As I mentioned earlier, a lot of millennials have doubts about the banking industry and large financial institutions. At the same time the millennials have a high degree of openness to non-banks offering financial services, such as Apple, Google and the like. Those other companies that are breaking the mold and are not traditionally thought of as lenders, but there is an openness and willingness to partner with these firms and work with these firms. Millennials’ expectations as far as what they can do online and their comfort level with technology is pretty high. It’s not enough to say I have a website and you can apply online. Millennials want to know that communication will be smooth, easy, and fast. There are other players that are offering ‘all digital mortgages’, so the expectations are constantly being raised about what is possible. Millennials expect to be online, and these expectations are not necessarily limited to mortgage, this view is influenced by all experiences. Every interaction they have, whether it’s going to the airport and using a boarding pass on their phone or shopping for shoes, reflects what millennials expect from an online experience. This is really imperative for lenders to understand and should be a key consideration as new solutions are being developed.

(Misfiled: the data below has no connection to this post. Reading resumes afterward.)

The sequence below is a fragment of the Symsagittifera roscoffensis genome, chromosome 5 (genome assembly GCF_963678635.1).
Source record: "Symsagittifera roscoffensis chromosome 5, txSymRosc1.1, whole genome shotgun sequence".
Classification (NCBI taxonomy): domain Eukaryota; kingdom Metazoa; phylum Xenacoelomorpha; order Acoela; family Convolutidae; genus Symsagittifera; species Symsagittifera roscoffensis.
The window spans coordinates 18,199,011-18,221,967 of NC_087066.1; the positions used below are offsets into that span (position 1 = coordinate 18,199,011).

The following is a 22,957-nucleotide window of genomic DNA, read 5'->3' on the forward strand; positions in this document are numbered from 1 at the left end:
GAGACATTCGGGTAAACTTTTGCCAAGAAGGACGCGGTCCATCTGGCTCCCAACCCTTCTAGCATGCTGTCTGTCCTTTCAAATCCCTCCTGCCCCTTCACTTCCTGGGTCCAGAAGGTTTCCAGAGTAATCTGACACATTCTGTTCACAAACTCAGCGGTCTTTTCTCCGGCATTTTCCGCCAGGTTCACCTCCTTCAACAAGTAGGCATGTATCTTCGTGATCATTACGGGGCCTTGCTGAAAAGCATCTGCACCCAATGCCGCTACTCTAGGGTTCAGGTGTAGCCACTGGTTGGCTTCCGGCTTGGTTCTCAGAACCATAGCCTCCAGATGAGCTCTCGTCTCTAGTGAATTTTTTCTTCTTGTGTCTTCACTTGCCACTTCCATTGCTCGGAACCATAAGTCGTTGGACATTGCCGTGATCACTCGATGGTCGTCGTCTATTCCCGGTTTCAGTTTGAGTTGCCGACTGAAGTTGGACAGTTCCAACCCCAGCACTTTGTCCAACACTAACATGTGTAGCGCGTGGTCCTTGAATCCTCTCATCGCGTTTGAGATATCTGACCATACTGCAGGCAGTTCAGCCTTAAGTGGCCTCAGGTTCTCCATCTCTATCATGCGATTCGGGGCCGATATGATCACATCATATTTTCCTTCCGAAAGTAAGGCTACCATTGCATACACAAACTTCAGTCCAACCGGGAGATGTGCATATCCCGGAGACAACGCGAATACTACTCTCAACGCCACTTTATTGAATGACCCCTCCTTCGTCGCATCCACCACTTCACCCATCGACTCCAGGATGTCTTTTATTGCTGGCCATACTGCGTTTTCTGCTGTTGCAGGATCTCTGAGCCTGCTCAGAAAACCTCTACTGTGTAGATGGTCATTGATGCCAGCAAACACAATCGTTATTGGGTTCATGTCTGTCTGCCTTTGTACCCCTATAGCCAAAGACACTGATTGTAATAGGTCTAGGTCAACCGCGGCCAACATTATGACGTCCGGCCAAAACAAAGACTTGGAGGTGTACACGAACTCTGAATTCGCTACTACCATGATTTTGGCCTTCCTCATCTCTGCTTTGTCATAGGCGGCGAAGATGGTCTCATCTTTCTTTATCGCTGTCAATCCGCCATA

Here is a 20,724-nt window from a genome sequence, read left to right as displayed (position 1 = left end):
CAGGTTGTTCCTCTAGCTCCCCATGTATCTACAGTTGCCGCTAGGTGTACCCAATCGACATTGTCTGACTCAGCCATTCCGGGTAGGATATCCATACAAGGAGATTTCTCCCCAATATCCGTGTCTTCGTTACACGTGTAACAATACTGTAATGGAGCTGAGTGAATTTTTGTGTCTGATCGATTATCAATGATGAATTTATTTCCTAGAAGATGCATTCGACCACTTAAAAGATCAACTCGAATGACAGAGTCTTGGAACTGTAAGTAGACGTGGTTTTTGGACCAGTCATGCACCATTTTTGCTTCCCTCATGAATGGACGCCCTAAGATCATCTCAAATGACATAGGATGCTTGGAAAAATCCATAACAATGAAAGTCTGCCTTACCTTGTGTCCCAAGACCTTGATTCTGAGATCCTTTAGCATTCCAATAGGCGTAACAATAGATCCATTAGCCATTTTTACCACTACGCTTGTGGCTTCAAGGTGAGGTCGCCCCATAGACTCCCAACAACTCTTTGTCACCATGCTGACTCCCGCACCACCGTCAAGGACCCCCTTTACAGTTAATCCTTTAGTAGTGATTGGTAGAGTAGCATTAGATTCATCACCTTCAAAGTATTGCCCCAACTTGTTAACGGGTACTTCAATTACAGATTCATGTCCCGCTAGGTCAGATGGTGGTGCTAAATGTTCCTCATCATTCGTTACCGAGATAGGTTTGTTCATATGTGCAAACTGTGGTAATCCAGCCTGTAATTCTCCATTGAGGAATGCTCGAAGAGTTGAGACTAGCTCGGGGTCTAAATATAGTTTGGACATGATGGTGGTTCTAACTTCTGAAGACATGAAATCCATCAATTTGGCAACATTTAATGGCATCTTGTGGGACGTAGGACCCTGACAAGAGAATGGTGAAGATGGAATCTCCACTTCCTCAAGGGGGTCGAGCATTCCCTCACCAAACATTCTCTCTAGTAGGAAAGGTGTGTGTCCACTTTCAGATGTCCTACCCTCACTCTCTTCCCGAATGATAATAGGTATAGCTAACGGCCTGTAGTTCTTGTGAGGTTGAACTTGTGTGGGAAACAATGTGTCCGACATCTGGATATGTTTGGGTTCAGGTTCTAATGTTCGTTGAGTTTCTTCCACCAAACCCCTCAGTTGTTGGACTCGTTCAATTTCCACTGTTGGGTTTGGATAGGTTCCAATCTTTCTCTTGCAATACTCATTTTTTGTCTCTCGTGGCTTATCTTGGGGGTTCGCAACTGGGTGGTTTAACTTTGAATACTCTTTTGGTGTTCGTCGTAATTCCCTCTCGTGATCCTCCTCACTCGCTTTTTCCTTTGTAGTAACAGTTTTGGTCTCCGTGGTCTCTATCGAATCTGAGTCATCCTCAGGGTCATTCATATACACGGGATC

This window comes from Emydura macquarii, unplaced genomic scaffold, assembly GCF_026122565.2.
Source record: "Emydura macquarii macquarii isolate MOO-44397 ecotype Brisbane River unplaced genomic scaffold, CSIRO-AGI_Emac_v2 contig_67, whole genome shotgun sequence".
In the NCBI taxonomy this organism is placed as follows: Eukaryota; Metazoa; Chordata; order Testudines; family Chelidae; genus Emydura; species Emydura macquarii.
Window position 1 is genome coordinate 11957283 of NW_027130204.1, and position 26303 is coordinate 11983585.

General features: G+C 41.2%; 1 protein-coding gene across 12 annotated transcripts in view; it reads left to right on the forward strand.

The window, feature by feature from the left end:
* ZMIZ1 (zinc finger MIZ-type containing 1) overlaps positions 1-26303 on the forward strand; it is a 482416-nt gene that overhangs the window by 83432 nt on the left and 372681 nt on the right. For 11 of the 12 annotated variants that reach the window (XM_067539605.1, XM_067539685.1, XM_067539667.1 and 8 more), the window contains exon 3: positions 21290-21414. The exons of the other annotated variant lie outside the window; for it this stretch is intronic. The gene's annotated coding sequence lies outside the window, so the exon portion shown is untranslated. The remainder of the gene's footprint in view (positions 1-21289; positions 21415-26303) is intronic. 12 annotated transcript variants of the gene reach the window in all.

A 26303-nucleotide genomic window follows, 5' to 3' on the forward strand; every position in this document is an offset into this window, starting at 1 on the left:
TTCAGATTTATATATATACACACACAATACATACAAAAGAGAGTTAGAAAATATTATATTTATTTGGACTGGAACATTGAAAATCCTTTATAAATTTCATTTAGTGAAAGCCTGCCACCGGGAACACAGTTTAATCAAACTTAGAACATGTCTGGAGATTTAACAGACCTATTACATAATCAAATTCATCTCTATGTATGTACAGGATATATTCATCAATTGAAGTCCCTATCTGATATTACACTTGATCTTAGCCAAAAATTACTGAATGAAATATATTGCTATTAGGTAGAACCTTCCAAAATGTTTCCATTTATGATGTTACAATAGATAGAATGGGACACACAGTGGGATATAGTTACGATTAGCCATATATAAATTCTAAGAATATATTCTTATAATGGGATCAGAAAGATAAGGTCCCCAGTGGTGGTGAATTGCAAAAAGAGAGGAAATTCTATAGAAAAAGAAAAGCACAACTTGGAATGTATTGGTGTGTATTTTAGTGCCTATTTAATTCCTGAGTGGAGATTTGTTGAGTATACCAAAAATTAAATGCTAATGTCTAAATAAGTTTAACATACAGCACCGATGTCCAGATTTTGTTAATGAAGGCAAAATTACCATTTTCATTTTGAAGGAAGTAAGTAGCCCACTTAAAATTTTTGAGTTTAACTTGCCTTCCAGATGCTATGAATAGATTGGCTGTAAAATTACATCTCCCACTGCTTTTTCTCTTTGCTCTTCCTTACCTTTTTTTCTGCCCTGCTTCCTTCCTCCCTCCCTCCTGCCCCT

MReport: How can lenders be competitive in today’s fast-paced, technology-driven housing market?
Martin: Being slow in getting up to speed in technology is one thing, but letting other player get ahead is another. The consumer doesn’t think it should take four to twelve weeks to get a mortgage; a borrower thinks they should be able to do that in a few hours. The future expectations of borrowers will be shaped by people who have grown up with things like TurboTax and being able to deposit a check with their phone.
The consumer does not necessarily understand what is going on behind the scenes or any of the technical things that occur, and in a lot of cases they don’t necessarily care.
Lenders need to be willing to take on more self-service. If you look across the market, you will see that borrowers are willing to use self-service technology, but they expect something in return, like a collaborative or cooperative effort. They are willing to provide information and take action, but they recognize or at least believe that they are doing some of the work for the lender so the borrower is going to expect a discount or some other form of added value for their effort. As more technology comes in, there’s more of an expectation to get more for less. The challenge for the mortgage industry in the near future is making the case for why a borrower should pay a premium for a human to be involved. If a borrower is paying twice as much for a human to do something that can be accomplished with technology, then they want an explanation as to what the added benefit is to them. If the value isn’t clear then the consumers will go with the cheaper option which puts a lot of mortgage business at risk.